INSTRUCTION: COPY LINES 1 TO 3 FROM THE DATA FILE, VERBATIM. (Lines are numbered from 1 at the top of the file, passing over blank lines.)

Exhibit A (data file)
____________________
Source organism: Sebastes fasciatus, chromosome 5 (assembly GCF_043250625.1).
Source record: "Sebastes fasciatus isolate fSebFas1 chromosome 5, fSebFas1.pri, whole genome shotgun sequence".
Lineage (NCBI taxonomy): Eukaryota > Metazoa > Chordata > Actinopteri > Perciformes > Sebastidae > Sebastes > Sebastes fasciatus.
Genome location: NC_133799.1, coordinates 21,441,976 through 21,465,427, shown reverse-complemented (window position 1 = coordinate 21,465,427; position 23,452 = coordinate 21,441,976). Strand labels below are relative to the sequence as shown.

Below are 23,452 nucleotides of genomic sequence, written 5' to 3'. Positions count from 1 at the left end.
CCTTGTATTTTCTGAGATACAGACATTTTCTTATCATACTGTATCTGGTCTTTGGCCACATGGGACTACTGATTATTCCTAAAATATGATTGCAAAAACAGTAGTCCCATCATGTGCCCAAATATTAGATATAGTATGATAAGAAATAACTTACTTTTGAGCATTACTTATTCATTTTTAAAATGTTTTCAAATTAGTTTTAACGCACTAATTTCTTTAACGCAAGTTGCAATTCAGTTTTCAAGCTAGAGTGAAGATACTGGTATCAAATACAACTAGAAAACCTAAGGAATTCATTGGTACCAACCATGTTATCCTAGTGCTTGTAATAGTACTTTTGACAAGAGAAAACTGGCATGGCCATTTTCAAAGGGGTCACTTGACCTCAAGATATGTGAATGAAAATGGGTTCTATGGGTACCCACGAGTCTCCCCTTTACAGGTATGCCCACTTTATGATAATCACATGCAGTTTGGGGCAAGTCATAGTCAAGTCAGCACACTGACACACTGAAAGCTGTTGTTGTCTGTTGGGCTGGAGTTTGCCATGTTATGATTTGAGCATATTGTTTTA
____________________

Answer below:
Source organism: Sebastes fasciatus, chromosome 5 (assembly GCF_043250625.1).
Source record: "Sebastes fasciatus isolate fSebFas1 chromosome 5, fSebFas1.pri, whole genome shotgun sequence".
Lineage (NCBI taxonomy): Eukaryota > Metazoa > Chordata > Actinopteri > Perciformes > Sebastidae > Sebastes > Sebastes fasciatus.